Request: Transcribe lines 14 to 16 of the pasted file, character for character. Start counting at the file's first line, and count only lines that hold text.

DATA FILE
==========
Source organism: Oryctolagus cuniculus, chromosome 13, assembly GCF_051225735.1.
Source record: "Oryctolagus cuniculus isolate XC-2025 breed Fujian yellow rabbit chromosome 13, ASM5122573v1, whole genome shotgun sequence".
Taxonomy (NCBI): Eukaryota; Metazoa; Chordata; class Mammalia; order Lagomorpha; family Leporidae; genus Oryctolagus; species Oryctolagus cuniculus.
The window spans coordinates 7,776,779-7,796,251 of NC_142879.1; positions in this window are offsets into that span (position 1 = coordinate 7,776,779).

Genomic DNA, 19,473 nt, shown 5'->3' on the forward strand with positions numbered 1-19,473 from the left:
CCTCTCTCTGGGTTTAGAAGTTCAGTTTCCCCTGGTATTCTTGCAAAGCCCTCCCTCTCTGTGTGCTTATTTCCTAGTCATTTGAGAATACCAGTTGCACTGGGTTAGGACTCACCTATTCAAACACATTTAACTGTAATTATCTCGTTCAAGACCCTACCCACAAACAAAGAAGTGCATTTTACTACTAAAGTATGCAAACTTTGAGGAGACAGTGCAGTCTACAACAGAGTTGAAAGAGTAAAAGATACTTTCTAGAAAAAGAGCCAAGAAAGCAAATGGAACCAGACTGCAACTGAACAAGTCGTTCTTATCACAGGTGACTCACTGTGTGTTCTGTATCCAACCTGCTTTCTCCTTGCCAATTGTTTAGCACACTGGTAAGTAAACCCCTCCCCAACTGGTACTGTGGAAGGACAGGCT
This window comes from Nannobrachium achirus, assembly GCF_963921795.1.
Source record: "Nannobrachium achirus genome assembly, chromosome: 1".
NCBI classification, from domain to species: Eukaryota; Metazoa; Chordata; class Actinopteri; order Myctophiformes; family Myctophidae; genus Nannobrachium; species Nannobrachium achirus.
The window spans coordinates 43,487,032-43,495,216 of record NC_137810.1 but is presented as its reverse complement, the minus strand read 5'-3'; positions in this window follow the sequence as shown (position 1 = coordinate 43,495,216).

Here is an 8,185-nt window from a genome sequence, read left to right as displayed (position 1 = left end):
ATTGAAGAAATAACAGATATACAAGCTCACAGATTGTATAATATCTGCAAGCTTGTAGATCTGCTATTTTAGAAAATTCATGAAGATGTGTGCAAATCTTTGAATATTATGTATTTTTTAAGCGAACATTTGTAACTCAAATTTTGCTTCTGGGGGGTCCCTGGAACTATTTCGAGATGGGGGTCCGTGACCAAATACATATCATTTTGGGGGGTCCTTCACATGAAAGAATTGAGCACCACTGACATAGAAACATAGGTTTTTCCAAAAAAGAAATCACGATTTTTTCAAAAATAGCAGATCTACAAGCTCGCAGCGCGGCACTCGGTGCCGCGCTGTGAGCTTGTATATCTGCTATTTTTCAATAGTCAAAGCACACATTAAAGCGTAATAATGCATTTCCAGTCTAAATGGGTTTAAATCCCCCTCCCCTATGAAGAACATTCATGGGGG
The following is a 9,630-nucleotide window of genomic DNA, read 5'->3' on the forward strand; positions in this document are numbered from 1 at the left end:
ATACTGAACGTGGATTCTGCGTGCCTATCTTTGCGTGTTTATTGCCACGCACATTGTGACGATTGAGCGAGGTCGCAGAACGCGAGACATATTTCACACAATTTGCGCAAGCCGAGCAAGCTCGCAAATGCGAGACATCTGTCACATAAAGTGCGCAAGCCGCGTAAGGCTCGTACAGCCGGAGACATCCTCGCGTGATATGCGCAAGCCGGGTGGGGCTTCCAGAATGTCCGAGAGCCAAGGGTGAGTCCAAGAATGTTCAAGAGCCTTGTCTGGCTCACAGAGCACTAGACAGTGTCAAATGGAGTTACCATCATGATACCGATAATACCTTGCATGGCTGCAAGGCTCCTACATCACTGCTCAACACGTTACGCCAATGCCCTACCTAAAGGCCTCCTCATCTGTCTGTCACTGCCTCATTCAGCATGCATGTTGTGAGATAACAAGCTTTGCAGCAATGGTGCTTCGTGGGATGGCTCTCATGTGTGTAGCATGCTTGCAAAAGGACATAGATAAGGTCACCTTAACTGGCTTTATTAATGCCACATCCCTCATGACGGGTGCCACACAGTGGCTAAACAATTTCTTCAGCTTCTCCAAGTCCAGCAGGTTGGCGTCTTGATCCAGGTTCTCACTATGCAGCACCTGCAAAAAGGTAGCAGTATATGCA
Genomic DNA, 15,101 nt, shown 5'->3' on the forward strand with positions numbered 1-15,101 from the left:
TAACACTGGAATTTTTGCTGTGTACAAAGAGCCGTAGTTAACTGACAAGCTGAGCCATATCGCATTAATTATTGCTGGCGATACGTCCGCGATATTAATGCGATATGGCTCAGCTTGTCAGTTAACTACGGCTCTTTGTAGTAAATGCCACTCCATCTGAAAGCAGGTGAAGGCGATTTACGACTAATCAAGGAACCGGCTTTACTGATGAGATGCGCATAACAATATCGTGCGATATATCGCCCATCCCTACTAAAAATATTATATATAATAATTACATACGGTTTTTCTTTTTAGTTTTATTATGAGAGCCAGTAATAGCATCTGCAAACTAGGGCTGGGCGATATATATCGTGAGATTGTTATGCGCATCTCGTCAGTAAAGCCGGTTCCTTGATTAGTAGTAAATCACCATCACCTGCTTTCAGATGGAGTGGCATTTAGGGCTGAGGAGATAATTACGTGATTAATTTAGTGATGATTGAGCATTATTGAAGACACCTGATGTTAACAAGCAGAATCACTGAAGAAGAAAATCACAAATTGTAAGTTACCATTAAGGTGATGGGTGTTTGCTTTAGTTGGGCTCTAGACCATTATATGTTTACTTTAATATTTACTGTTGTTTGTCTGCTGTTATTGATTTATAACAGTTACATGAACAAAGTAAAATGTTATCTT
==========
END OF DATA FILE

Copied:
ATACTGAACGTGGATTCTGCGTGCCTATCTTTGCGTGTTTATTGCCACGCACATTGTGACGATTGAGCGAGGTCGCAGAACGCGAGACATATTTCACACAATTTGCGCAAGCCGAGCAAGCTCGCAAATGCGAGACATCTGTCACATAAAGTGCGCAAGCCGCGTAAGGCTCGTACAGCCGGAGACATCCTCGCGTGATATGCGCAAGCCGGGTGGGGCTTCCAGAATGTCCGAGAGCCAAGGGTGAGTCCAAGAATGTTCAAGAGCCTTGTCTGGCTCACAGAGCACTAGACAGTGTCAAATGGAGTTACCATCATGATACCGATAATACCTTGCATGGCTGCAAGGCTCCTACATCACTGCTCAACACGTTACGCCAATGCCCTACCTAAAGGCCTCCTCATCTGTCTGTCACTGCCTCATTCAGCATGCATGTTGTGAGATAACAAGCTTTGCAGCAATGGTGCTTCGTGGGATGGCTCTCATGTGTGTAGCATGCTTGCAAAAGGACATAGATAAGGTCACCTTAACTGGCTTTATTAATGCCACATCCCTCATGACGGGTGCCACACAGTGGCTAAACAATTTCTTCAGCTTCTCCAAGTCCAGCAGGTTGGCGTCTTGATCCAGGTTCTCACTATGCAGCACCTGCAAAAAGGTAGCAGTATATGCA
Genomic DNA, 15,101 nt, shown 5'->3' on the forward strand with positions numbered 1-15,101 from the left:
TAACACTGGAATTTTTGCTGTGTACAAAGAGCCGTAGTTAACTGACAAGCTGAGCCATATCGCATTAATTATTGCTGGCGATACGTCCGCGATATTAATGCGATATGGCTCAGCTTGTCAGTTAACTACGGCTCTTTGTAGTAAATGCCACTCCATCTGAAAGCAGGTGAAGGCGATTTACGACTAATCAAGGAACCGGCTTTACTGATGAGATGCGCATAACAATATCGTGCGATATATCGCCCATCCCTACTAAAAATATTATATATAATAATTACATACGGTTTTTCTTTTTAGTTTTATTATGAGAGCCAGTAATAGCATCTGCAAACTAGGGCTGGGCGATATATATCGTGAGATTGTTATGCGCATCTCGTCAGTAAAGCCGGTTCCTTGATTAGTAGTAAATCACCATCACCTGCTTTCAGATGGAGTGGCATTTAGGGCTGAGGAGATAATTACGTGATTAATTTAGTGATGATTGAGCATTATTGAAGACACCTGATGTTAACAAGCAGAATCACTGAAGAAGAAAATCACAAATTGTAAGTTACCATTAAGGTGATGGGTGTTTGCTTTAGTTGGGCTCTAGACCATTATATGTTTACTTTAATATTTACTGTTGTTTGTCTGCTGTTATTGATTTATAACAGTTACATGAACAAAGTAAAATGTTATCTT